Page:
But when you look down here at this area in the Luhansk region, what you're seeing is there is only this small area of territory that belongs to Ukraine right now in that province, the oblasts, as the Ukrainians call it, and that is the only part that is under Ukrainian control right now.

So, Luhansk is almost gone from the Ukrainian standpoint. The Russians will probably take that province in the not-too-distant future. But the Ukrainians still have a big chance to prevent the Russians from gaining ground in these areas if they're careful and if they prevent their forces from being surrounded.

LEMON: All right. Colonel, thank you very much. Have a good weekend.

LEIGHTON: You, too, Don.

LEMON: So, why is Vladimir Putin trying to destroy Ukraine? Can he be stopped? Join Fareed Zakaria as he looks to experts to answer for those questions for you. "Inside the Mind of Vladimir Putin" begins Sunday night at 8:00 p.m.


The Oakland Police Department has been under federal oversight since the early 2000, accused of racial discrimination, beatings, kidnappings, planting evidence. But that federal oversight could be gone soon, and we're going to tell you why. That's next.




LEMON: Federal oversight of Oakland, California's embattled police department may soon be over. Back in 2003, federal authorities stepped in following allegations of misconduct by anti-gang unit, accused of planting evidence and beating up suspects.

Well, the city paid out more than $10 million to more than 100 plaintiffs. No accused officers were ever convicted, but fled prosecution end is still on the run. Now, after nearly two decades, a judge says Oakland police have reached substantial compliance with reforms. But as CNN's Josh Campbell reports, many residents are skeptical. (BEGIN VIDEOTAPE)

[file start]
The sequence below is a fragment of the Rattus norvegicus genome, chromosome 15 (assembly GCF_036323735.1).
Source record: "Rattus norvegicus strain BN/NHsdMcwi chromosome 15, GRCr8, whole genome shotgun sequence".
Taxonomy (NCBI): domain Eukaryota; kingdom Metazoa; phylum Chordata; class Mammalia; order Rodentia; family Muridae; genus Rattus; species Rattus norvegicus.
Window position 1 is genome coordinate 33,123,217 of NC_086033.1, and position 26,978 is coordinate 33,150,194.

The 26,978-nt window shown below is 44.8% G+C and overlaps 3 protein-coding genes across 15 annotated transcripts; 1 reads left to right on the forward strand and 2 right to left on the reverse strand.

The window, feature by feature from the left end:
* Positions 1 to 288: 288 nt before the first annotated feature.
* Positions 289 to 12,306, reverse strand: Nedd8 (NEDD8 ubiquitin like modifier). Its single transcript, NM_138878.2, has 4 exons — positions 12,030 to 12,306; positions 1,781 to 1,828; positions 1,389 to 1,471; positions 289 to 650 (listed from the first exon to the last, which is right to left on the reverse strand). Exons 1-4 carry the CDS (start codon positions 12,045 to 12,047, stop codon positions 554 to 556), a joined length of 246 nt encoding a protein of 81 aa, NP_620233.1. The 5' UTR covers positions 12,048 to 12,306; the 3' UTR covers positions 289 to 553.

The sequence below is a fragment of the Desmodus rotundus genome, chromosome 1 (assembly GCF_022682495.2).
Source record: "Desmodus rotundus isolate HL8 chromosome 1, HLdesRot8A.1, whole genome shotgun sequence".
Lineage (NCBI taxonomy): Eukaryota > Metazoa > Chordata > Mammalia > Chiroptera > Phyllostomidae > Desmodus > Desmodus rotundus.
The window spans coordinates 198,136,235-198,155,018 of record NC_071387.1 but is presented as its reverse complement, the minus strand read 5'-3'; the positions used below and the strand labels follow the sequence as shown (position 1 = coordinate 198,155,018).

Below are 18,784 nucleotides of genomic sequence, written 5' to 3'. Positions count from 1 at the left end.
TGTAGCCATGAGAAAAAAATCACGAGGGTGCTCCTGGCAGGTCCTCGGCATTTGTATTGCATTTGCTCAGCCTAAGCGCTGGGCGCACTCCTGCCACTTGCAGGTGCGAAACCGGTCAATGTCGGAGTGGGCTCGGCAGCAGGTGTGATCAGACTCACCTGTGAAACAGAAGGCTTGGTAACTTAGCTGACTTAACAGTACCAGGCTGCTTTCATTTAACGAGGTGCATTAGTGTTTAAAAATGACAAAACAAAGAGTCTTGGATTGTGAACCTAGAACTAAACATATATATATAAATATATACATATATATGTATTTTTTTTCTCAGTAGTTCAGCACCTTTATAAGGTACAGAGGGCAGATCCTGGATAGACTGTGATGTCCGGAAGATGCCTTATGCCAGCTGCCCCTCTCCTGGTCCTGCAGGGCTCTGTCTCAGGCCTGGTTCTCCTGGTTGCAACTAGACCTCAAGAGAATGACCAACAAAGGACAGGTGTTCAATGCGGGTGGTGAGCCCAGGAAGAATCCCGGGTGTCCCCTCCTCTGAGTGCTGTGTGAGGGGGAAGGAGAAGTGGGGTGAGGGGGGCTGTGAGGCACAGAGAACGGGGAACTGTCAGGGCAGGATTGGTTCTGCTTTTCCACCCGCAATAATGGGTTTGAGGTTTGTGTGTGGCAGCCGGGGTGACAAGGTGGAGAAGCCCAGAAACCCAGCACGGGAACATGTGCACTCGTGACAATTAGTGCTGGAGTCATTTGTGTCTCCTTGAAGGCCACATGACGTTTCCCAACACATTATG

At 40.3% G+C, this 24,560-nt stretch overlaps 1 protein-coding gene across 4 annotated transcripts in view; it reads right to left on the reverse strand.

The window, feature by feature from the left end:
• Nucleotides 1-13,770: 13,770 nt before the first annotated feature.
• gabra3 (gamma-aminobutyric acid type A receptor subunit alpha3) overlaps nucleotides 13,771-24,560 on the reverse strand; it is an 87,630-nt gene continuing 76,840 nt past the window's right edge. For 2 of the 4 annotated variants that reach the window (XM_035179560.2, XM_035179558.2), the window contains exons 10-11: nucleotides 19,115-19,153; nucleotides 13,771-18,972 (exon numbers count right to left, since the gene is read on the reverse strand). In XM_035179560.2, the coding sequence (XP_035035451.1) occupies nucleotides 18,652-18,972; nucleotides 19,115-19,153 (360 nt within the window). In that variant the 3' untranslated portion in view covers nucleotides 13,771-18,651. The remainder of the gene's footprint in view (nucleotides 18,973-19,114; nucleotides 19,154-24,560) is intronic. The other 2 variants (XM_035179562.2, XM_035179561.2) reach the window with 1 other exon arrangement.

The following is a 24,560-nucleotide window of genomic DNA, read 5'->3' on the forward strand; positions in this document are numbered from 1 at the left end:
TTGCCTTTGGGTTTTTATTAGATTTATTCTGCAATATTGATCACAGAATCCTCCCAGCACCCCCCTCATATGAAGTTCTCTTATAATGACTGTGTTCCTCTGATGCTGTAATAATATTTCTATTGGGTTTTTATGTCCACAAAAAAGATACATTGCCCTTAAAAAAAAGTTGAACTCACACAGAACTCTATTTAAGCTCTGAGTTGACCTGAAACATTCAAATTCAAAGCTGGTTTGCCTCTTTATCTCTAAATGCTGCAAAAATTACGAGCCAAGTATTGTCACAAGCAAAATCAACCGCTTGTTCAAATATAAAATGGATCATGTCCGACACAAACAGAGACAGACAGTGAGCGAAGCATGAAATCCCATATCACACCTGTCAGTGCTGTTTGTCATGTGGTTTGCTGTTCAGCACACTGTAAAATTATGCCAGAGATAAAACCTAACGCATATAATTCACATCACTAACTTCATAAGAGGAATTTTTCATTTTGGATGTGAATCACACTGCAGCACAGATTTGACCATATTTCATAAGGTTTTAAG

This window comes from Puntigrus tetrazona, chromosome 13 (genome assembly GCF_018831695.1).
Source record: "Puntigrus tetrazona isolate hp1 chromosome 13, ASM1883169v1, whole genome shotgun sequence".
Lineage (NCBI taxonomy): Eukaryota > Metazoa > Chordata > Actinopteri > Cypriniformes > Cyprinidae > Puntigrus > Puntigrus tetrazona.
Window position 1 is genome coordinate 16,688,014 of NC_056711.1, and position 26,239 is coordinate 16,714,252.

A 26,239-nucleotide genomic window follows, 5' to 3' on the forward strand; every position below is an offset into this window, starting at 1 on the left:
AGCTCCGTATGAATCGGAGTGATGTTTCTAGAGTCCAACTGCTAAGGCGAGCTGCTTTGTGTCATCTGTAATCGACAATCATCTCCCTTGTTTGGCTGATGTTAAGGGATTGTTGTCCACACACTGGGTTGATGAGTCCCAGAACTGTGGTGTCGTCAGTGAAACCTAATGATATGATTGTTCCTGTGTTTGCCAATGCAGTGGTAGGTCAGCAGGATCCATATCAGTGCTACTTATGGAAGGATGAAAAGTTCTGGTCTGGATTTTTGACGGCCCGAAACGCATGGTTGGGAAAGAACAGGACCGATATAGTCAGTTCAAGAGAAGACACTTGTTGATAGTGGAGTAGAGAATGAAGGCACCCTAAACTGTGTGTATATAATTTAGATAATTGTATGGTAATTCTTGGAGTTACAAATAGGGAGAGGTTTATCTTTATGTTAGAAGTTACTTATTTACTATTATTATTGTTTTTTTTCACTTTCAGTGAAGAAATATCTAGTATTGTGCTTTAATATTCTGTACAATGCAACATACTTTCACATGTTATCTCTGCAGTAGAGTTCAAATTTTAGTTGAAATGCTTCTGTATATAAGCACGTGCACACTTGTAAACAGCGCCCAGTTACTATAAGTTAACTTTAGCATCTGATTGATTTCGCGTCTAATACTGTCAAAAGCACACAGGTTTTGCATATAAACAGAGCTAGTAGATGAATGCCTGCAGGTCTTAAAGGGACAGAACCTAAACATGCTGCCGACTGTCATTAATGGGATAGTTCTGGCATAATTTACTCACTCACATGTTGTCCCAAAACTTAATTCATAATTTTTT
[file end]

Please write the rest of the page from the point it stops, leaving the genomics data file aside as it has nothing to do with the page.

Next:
JOSH CAMPBELL, CNN CORRESPONDENT (voice-over): It was a notorious time for the Oakland Police Department. Officers in the early 2000 accused of racial discrimination, beatings, kidnappings, planting evidence. Victims filed a lawsuit.

JOHN BURRIS, PLAINTIFF'S ATTORNEY: It was rotten to the core in many areas, largely because officers were not held accountable, and that the leadership turned a blind eye to a lot of these things.

CAMPBELL (voice-over): As part of eventual $10 million settlement, the department was placed under federal oversight, mandating more than 50 reforms, including officer discipline, training, field supervision, incident reporting, and more.

(On camera): Do you feel today, like, if you saw something happening that shouldn't be happening, that you would be able to speak up?


CAMPBELL (voice-over): Officers like Mia Cooper, new to the force, are now training that silence is not an option.

COOPER: Stand up and say something, you know.

CAMPBELL (voice-over): After nearly 20 years of federal supervision, a judge now says that oversight will end next year if the department can stay the course.